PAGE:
Bump At the End of the Bridge

by Jean-Louis Briaud, P.E., Spencer J. Buchanan Professor of Civil Engineering; Texas A&M University, College Station, TX,
Stephen F. Maher, P.E., Program Officer; Transportation Research Board, Washington, DC,
Ray W. James, Associate Research Engineer; Texas Transportation Institute, College Station, TX,

Serial Information: Civil Engineering—ASCE, 1997, Vol. 67, Issue 5, Pg. 68-69

Document Type: Feature article


Interface bumps between bridge abutments and embankments increase risk and add over $100 million to maintenance expenses every year. New research reveals effective ways to deal with the bump problem. The bump at the end of the bridge is a common but complex problem that involves a dizzying range of design factors, including soil settlement in embankments, approach fill material, abutment foundation type, abutment type, structure type, joints, approach slab, paving and construction methods. The bump problem affects about 25% of U.S. bridges, or approximately 150,000 structures. The amount of money spent every year on the repair of this problem nationwide is estimated to be at least $100 million. In addition, bump problems can tarnish a transportation agency's public image. Our bridge bump research, sponsored by the National Cooperative Highway Research Program and the American Association of State Highway and Transportation Officials in cooperation with the Federal Highway Administration and the Transportation Research Board of th National Research Council, examined the current literature on the problem and included a questionnaire completed by 72 highway engineers from 48 states.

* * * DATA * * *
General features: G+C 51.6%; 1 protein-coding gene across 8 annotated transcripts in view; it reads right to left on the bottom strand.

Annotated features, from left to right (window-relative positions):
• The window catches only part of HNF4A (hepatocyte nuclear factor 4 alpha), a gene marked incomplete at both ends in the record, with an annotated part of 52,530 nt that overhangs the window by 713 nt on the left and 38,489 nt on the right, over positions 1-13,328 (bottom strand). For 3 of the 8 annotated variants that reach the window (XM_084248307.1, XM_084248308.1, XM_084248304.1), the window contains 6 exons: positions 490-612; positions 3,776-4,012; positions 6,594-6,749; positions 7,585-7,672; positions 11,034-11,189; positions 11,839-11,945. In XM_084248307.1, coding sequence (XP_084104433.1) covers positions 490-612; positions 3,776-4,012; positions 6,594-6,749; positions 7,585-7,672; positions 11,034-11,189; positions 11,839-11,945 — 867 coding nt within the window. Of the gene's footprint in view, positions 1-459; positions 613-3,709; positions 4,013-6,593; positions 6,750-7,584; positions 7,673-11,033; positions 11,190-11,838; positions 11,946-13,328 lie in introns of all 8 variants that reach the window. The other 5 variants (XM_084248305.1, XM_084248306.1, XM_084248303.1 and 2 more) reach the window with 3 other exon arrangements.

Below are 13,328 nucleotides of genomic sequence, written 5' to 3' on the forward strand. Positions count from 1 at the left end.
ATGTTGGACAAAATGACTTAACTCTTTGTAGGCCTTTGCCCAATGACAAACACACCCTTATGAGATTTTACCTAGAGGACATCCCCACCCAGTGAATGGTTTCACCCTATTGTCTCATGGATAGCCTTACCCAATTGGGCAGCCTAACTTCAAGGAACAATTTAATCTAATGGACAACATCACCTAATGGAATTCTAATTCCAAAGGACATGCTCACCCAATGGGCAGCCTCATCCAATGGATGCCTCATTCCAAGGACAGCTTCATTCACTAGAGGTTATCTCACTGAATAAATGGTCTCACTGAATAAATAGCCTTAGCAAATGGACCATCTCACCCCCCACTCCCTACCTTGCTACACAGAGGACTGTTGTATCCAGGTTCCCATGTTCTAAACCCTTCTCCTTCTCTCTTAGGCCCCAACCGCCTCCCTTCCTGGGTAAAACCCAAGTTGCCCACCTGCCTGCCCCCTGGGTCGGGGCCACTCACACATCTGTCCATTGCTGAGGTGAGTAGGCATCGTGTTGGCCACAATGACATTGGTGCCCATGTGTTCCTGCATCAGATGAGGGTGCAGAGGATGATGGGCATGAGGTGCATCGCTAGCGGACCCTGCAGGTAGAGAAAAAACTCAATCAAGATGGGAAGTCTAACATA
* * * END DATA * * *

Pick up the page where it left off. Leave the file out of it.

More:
Subject Headings: Bridge abutments | Highway bridges | Soil settlement | Maintenance and operation | Highway transportation | Highway engineering | Infrastructure construction

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